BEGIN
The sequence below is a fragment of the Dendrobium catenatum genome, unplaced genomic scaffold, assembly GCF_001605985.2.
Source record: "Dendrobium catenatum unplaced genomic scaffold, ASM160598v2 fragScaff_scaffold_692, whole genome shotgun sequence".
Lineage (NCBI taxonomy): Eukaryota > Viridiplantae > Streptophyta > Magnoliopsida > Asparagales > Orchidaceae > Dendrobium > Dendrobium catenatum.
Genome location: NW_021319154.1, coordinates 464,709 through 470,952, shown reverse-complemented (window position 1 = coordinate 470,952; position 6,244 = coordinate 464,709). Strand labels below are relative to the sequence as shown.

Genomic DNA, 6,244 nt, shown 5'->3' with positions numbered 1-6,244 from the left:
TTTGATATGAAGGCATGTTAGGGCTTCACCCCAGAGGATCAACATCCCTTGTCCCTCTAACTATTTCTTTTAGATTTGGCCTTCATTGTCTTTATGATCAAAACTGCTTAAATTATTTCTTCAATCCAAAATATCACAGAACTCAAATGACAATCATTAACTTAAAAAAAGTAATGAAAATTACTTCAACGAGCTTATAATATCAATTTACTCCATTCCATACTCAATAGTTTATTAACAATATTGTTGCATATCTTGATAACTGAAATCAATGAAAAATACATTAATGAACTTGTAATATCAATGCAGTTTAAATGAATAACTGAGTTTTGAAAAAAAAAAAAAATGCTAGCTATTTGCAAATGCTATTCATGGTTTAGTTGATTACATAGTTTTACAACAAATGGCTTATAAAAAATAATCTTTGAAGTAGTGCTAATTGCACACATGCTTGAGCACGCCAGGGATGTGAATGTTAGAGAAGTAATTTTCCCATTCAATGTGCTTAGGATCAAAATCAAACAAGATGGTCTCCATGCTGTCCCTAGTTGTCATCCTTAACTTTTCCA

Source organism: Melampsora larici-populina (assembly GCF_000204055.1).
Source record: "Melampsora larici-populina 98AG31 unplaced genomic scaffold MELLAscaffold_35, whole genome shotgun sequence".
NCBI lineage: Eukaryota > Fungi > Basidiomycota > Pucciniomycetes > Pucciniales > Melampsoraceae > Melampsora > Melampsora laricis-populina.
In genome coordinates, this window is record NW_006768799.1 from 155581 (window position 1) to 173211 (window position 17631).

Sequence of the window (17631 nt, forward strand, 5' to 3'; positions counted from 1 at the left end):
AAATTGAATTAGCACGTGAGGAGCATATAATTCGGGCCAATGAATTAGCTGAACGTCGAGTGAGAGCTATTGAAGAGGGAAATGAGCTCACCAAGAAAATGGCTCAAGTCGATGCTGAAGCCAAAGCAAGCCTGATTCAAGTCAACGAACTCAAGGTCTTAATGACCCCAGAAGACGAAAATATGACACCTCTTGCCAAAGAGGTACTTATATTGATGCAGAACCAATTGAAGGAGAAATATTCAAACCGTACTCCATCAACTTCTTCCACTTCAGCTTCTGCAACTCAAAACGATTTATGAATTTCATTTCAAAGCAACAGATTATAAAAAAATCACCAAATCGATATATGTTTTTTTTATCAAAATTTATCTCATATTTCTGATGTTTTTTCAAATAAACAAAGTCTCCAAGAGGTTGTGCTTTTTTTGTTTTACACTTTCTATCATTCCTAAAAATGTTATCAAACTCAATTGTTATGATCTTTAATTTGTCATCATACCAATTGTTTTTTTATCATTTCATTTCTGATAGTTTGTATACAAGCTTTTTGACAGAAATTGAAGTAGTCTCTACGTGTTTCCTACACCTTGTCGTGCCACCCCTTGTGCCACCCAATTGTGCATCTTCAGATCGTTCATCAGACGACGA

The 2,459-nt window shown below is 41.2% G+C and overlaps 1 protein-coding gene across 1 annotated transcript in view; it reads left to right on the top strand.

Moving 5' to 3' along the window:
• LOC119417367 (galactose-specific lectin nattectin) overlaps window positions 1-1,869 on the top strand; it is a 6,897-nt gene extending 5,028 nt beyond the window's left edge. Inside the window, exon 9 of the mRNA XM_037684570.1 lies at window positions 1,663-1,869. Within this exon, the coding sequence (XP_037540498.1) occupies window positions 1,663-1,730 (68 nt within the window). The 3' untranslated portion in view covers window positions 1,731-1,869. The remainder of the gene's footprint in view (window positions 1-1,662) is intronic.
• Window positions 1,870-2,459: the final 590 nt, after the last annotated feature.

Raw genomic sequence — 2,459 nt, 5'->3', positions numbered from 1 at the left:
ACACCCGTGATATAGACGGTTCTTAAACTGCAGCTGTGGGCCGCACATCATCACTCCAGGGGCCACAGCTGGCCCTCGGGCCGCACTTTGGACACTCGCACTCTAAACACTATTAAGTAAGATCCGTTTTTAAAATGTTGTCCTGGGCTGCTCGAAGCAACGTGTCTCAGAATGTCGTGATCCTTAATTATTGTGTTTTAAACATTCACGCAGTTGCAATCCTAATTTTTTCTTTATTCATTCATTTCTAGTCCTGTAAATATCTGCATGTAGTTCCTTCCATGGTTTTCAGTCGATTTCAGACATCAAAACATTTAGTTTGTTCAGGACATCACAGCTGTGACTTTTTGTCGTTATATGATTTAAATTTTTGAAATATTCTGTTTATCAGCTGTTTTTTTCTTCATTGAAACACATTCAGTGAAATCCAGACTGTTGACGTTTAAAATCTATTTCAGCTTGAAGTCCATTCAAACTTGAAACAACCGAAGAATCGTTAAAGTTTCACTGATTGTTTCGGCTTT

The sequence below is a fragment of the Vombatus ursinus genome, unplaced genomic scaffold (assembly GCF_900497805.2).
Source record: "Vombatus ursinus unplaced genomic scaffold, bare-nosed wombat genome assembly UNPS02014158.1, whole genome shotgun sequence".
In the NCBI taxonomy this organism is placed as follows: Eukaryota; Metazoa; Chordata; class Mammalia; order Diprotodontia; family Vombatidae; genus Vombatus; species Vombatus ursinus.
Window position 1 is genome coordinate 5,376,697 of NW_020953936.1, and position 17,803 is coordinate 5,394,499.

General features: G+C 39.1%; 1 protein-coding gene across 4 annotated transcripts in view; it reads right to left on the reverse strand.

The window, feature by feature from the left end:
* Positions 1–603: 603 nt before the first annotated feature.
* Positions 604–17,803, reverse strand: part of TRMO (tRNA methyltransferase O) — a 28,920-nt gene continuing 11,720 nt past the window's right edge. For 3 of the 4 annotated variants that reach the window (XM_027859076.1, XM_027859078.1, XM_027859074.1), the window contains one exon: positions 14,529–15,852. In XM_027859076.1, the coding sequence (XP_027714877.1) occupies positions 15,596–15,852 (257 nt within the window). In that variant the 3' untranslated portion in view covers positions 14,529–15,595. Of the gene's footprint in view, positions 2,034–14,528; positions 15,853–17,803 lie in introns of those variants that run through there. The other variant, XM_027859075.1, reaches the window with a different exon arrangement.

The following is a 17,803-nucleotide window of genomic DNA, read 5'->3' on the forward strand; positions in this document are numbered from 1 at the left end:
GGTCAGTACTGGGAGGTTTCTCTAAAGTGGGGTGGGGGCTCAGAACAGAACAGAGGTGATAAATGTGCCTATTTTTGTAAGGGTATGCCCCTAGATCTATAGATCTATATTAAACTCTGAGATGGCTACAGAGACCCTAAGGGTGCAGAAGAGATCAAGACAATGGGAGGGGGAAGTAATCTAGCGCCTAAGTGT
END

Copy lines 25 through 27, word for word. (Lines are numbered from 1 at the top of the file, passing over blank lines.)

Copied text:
* Positions 1–603: 603 nt before the first annotated feature.
* Positions 604–17,803, reverse strand: part of TRMO (tRNA methyltransferase O) — a 28,920-nt gene continuing 11,720 nt past the window's right edge. For 3 of the 4 annotated variants that reach the window (XM_027859076.1, XM_027859078.1, XM_027859074.1), the window contains one exon: positions 14,529–15,852. In XM_027859076.1, the coding sequence (XP_027714877.1) occupies positions 15,596–15,852 (257 nt within the window). In that variant the 3' untranslated portion in view covers positions 14,529–15,595. Of the gene's footprint in view, positions 2,034–14,528; positions 15,853–17,803 lie in introns of those variants that run through there. The other variant, XM_027859075.1, reaches the window with a different exon arrangement.

The following is a 17,803-nucleotide window of genomic DNA, read 5'->3' on the forward strand; positions in this document are numbered from 1 at the left end: